Friday, January 30, 2009

Probabilities and Innumeracy

As part of the National Too Much Information Week, I'm explaining some of my blogging habits.  I have a few searches looking for interesting posts in the blogosphere, and a feed reader across a number of programming-relevant sites, and I glean interesting posts from them as fodder for my posts.  It's my small part of making sure the blogs are a self-referential recursive rabbit hole.

I read this a few weeks ago, and having taken a number of math and biology classes in my years, immediately saw that the correct answer was 2/3s.  But reading the comments really depressed me.  Not because so many people jumped to the naive conclusion of 1/2, but that they are seemingly resistant to learning why the naive answer is wrong.

I'm not talking about the people who take the "commonsense" approach that the father saying "One of them is a girl" meaning "only one" is a girl - most of them seem to agree that is a semantic issue.  But those that continue to insist that with 4 outcomes, the odds of 2 of them don't add is just dumbfounding.

Just for those not wanting to just through the long discussion, here's the short form correct answer:

Dad says "I have 2 kids, and one of them is a girl.  What are the odds that I have one son?"

the grid:
             1st B     1st G
2nd B     BB         GB
2nd G     BG        GG

That is the sum total of possibilities for the family makeup

Now, the odds of a given child being male is 50% (overall, ignoring the slight differences of survival, etc), so each "box" of the grid has a 25% chance of being the "real" family makeup.  But Dad says he's got one girl, so we can exclude the upper left box, leaving 3 boxes each with 25% chance.  Now, note that there are 2 boxes with mixed kids, and one with only girls, so the odds of having a boy are 2/3s.

I think I have found the problem that everyone who says 50% is running into - they are flipping the meaning of "one of them is a girl" - they are taking this to mean they get to pick one of the BG or GG cells, but they can't do that with an even probability - all they can really do is exclude the BB cell.  In other words "one of them is a girl" only uniquely identifies a single cell for exclusion.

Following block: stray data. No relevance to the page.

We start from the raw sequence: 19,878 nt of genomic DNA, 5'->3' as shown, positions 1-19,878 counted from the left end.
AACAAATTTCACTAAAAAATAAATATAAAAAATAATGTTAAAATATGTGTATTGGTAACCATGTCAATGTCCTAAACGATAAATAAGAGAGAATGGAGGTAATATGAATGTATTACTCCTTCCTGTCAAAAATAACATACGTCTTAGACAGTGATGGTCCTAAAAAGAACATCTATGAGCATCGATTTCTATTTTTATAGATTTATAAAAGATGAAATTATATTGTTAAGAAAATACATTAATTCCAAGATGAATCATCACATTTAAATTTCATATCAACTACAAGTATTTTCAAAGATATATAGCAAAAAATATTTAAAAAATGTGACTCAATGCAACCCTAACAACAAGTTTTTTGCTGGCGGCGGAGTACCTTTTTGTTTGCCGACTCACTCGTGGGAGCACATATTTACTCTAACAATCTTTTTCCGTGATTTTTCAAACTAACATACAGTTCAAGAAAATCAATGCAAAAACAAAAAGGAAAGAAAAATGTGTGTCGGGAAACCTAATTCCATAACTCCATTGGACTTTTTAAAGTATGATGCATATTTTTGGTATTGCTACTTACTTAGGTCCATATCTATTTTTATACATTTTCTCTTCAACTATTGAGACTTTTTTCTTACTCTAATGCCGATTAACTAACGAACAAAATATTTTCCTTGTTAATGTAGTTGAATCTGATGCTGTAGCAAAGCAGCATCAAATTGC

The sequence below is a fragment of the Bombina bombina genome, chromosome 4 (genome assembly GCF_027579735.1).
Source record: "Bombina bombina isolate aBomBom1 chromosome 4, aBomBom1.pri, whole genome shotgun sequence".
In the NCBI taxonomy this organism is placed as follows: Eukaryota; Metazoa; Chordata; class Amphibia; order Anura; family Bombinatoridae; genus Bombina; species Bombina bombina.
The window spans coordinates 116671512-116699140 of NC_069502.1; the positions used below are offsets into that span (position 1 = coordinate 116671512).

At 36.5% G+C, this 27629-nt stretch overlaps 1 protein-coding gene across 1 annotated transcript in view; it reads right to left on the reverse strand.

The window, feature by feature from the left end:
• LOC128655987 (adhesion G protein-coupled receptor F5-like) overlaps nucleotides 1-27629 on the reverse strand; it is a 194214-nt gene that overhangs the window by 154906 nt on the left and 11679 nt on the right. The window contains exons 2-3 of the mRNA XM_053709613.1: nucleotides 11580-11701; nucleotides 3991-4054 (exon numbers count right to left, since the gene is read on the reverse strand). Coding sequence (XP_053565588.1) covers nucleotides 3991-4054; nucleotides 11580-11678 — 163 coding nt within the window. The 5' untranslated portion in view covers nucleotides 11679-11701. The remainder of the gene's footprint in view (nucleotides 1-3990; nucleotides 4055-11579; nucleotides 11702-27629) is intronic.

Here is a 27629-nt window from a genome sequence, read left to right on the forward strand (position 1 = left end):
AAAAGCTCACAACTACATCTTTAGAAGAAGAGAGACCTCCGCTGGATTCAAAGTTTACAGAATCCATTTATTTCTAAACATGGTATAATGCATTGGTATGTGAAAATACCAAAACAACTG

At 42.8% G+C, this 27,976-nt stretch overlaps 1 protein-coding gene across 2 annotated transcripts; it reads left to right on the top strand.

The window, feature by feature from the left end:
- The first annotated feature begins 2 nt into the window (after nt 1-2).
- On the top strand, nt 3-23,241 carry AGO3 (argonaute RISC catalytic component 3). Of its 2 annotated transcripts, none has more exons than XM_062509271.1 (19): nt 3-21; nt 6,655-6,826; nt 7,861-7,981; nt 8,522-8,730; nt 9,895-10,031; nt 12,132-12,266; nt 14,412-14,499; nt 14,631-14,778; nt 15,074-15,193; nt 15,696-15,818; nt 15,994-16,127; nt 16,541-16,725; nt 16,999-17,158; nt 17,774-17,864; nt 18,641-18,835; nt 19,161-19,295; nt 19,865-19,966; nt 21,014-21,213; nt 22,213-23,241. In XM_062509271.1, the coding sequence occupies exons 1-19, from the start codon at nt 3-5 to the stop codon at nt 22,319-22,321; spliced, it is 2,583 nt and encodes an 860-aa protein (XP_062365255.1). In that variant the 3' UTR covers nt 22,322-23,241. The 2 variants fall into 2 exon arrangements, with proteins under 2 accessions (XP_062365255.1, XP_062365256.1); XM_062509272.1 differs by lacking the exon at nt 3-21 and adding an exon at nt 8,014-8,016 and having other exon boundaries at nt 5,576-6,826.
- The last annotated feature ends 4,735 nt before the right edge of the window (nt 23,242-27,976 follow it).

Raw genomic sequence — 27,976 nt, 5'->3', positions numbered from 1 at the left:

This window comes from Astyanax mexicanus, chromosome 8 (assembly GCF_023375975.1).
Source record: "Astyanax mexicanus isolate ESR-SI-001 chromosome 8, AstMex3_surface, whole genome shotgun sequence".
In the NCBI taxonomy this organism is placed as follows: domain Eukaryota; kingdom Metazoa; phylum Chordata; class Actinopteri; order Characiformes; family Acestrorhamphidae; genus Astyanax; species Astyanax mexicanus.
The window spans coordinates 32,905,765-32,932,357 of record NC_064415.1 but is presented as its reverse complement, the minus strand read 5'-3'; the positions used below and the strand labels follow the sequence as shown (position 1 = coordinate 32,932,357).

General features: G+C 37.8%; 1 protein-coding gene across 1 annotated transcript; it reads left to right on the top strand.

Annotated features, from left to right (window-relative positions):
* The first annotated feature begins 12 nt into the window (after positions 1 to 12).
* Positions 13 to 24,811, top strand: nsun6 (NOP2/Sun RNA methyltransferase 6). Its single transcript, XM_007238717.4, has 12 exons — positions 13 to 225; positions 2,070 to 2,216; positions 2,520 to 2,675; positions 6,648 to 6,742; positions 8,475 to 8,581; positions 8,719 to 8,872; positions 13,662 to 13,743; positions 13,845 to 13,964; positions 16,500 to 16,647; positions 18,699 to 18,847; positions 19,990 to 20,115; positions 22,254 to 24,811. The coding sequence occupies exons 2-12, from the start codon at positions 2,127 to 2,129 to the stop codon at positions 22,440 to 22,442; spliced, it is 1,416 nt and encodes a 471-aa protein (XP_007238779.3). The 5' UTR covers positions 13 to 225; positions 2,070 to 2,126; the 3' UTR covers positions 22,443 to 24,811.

[later edit]
Here's a small Python program that details the logic, and shows how the bad assumptions work.  It's especially useful because the bad assumptions play directly to the numbers of boys and girls in the generated families. (some lines got folded, so if you cut&paste this, be awa

# 2kids - run simulations to test
# generate 1000 random 2-kid families
# 0 = boy, 1 = girl

import random

# generate child
def genChild():
     sex = random.random()
     if sex < 0.5:
         return 0
         return 1

# define Family class
class Family:
     def __init__(self):

     # generate family
     def genFamily(self):
         self.child1 = genChild()
        self.child2 = genChild()

     # see if there is at least one girl
     def hasAGirl(f):
         if(f.child1 == 1 or f.child2 == 1):
             return 1
         return 0

     # see if there is a boy
     def hasABoy(f):
         if(f.child1 == 0 or f.child2 == 0):
             return 1
         return 0

familyList = []
for f in range(1000):
allBoys = 0
allGirls = 0
for family in familyList:
             allGirls += 1
             allBoys +=1
print "Family breakdown: BB = ", allBoys, " GG = ", allGirls," mixed = ", 1000 - (allBoys + allGirls)

brothers1 = 0
for family in familyList:
             brothers1 += 1
print "filter by hasAGirl first, then hasABoy, number of familes with boys = ", brothers1

brothers2 = 0
for family in familyList:
    if(family.hasAGirl() == 0):
         brothers2 += 1

print "filter by !hasAGirl first, then hasABoy, number of familes with boys = ", brothers2

print "filtering by eliminating all-boy families first"
brothers3 = 0
familiesWithGirls = []
for family in familyList:
print "# of families that have 1 or more girls = ", len(familiesWithGirls)

for family in familiesWithGirls:
         brothers3 +=1
print "# of families with 1 or more girls that have one boy = ",brothers3
print "% of families with 1 or more girls that have one boy = ", ((1.0 * brothers3) / en(familiesWithGirls)) * 100

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